Docstoc

INTERNATIONAL POLITICAL ECONOMY GROUP

Document Sample
INTERNATIONAL POLITICAL ECONOMY GROUP Powered By Docstoc
					                  INTERNATIONAL POLITICAL ECONOMY GROUP
                                              of the
                         British International Studies Association
                                          Annual Report
                                                                                  December 2001
IPEG has had an industrious and fruitful year. The working group’s annual workshop took
place on 3 February at the University of Manchester’s ‘Chancellor’s’ conference facility. The
theme of the day’s discussion was Global Inequality and the Politics of Inclusion broadly-conceived.
Over 30 members attended – a significant proportion of which were postgraduates – and the
day’s discussion was lively. The day began with the IPEG AGM – now an integral part of
the working group’s annual workshop rather than a feature of the BISA conference – which
witnessed, among other things, the passing of the Convenorship from Randall Germain to
myself. IPEG would like to conveyed its thanks to Randall for all his efforts over the
previous three years in making the working group a success.
The AGM was followed by papers from Paul Cammack and Gareth Api Richards, both of
the University of Manchester; Steve Hughes of the University of Newcastle; Amrita Narlikar
of St John’s College Oxford; Iain Watson of the University of Durham; and Nicola Phillips
of the University of Warwick. IPEG is now looking forward to the next workshop, this time
to be hosted by the Department of International Politics, University of Wales, Aberystwyth
on 16 February 2002. The theme will be: ‘Political Economy and Manifold Capitalism:
Perspectives on Transition, Transformation and Development’.
November 3, 2001 saw IPEG co-host the ‘Susan Strange Workshop’, jointly organised
by Roger Tooze and Randall Germain, with some considerable input from the
Department of International Studies at Nottingham Trent University (NTU). The
workshop was co-funded by BISA, NTU and IPEG and was a resounding success. The
day witnessed a fitting discussion of Susan Strange’s work and her legacy. This was aided
by a collection of thoughtful papers from Christopher May, Alex Nunn, Marieke de
Goede, Piers Revell, Andreas Antoniades, Louise Amoore, John Maclean, Gillian
Youngs, and Ronen Palan, and round table contributions from Roger Tooze, Christian
Chavagneux and Chris Farrands. IPEG would like to thank BISA and NTU, as well as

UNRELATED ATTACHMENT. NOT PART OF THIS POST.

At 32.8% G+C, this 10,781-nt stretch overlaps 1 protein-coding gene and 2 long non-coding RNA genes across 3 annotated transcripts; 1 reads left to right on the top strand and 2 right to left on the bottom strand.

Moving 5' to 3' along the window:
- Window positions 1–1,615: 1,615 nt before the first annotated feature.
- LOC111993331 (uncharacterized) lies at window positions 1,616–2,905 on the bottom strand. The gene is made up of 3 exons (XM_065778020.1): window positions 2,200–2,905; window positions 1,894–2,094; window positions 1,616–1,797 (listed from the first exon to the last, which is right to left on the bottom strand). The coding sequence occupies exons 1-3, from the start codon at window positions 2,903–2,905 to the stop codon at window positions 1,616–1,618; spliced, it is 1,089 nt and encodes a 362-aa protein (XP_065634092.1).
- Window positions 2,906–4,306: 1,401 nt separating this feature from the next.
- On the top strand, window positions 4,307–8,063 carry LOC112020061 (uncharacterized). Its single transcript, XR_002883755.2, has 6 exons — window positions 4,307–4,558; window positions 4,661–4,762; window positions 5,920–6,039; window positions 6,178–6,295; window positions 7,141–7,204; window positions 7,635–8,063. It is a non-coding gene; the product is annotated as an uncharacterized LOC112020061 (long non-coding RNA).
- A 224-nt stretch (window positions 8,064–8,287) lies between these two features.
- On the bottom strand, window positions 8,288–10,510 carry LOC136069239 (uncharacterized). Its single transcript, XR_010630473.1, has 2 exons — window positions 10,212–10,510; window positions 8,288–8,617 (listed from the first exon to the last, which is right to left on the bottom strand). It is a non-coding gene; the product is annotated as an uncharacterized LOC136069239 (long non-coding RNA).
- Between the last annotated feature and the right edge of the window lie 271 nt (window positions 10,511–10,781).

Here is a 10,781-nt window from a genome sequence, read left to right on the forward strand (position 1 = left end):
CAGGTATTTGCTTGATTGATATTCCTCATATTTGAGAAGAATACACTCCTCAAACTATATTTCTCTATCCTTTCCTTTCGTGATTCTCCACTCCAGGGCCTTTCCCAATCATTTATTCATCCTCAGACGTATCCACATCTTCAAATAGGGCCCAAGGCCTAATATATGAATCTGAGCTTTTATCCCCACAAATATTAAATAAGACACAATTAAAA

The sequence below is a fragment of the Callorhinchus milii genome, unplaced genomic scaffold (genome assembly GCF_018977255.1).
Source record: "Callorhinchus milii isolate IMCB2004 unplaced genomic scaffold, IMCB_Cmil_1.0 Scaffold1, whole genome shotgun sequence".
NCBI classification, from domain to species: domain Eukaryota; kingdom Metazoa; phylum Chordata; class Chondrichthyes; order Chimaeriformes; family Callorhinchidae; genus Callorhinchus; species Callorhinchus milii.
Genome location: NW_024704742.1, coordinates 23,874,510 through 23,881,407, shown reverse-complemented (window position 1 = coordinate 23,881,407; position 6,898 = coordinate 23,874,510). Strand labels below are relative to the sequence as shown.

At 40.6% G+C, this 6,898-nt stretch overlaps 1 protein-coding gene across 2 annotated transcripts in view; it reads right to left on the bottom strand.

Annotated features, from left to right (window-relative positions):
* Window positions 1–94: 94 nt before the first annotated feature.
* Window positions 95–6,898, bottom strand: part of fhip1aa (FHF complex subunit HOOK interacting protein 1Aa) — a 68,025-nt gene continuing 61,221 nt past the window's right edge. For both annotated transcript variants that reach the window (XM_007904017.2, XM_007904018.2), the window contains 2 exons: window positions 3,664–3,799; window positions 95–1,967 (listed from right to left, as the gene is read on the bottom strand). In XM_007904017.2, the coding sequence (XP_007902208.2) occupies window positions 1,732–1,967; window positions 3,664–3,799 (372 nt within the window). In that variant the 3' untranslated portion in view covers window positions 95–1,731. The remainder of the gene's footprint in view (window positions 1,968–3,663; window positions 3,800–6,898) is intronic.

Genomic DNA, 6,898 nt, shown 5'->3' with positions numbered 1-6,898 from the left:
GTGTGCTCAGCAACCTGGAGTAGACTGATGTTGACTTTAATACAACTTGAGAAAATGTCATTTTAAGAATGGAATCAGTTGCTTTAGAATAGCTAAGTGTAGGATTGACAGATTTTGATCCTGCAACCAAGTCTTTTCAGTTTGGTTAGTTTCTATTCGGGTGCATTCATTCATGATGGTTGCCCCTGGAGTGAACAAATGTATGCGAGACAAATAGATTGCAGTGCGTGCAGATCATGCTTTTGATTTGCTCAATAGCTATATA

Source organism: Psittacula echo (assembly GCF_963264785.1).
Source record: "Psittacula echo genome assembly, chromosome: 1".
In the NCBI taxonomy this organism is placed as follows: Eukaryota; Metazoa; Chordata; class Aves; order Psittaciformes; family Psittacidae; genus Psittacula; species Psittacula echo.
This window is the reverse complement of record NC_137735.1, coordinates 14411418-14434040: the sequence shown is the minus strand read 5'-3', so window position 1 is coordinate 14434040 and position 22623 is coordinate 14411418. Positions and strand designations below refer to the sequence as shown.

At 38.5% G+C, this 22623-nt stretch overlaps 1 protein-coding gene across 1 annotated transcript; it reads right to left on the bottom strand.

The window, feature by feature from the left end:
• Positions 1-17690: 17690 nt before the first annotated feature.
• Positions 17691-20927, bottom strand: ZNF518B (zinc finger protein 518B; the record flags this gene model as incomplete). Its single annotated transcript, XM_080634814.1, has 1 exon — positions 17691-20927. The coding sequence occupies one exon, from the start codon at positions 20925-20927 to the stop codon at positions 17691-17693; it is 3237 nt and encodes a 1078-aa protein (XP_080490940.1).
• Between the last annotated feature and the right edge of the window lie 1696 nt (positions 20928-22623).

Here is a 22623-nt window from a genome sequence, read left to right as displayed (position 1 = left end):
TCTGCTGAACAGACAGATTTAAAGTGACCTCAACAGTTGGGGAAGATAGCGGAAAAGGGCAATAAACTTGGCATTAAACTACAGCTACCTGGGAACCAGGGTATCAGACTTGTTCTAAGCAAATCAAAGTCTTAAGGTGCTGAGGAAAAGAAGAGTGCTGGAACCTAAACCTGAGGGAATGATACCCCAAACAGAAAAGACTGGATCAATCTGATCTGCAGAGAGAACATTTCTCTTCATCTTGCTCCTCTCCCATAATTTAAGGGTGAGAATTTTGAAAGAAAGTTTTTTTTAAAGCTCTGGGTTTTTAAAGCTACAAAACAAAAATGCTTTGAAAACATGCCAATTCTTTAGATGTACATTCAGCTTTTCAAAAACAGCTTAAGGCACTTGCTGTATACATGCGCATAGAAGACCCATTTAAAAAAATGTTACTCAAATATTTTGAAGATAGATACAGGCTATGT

Roger and Randall for their contributions to making the day a success.
Institutionally there have been some changes at IPEG. The working group now has a
‘Steering Committee’. The Committee is designed to assist with formulating the working
group’s policies, improving its profile, as well as facilitating postgraduate involvement in
the discipline. The Committee comprises Nicola Phillips (University of Warwick),
Ronen Palan (University of Sussex), Chris May (University of the West of England),
Barry Gills (University of Newcastle) and Randall Germain (University of Wales,
Aberystwyth). The intention is that, like the Convenorship, membership of the Steering
Committee will be decided on a three-year basis by a ballot of IPEG members. Though
the Committee has yet to meet formally, rather it has so far discussed matters on an ad
hoc basis, initiatives are already filtering through. The first of these is the establishment
of an electronic working paper series to be available through the IPEG website. The
purpose of the series is to give postgraduates and newly appointed academics, as well as
established members of the working group a preliminary outlet for their work. Our
intention is to have the first of the working papers on-line sometime in January.
More generally, IPEG’s membership now stands at 195 and continues to grow. That
said, more needs to be done to increase the number of postgraduates among our
numbers. Financially, the working group is doing well (thanks to BISA’s yearly grants),
though the cost of workshops, and the increasing inability of host Department’s to make
more than a modest contribution, acts as a perennial brake on our activities. And our
newsletter – IPEG News – continues to keep members in touch with events in the
discipline.
We now look forward to an equally fruitful 2002!
Rorden Wilkinson
       www.bisa.ac.uk/ipeg
Centre for International Politics
Department of Government
University of Manchester
rorden.wilkinson@man.ac.uk

				
DOCUMENT INFO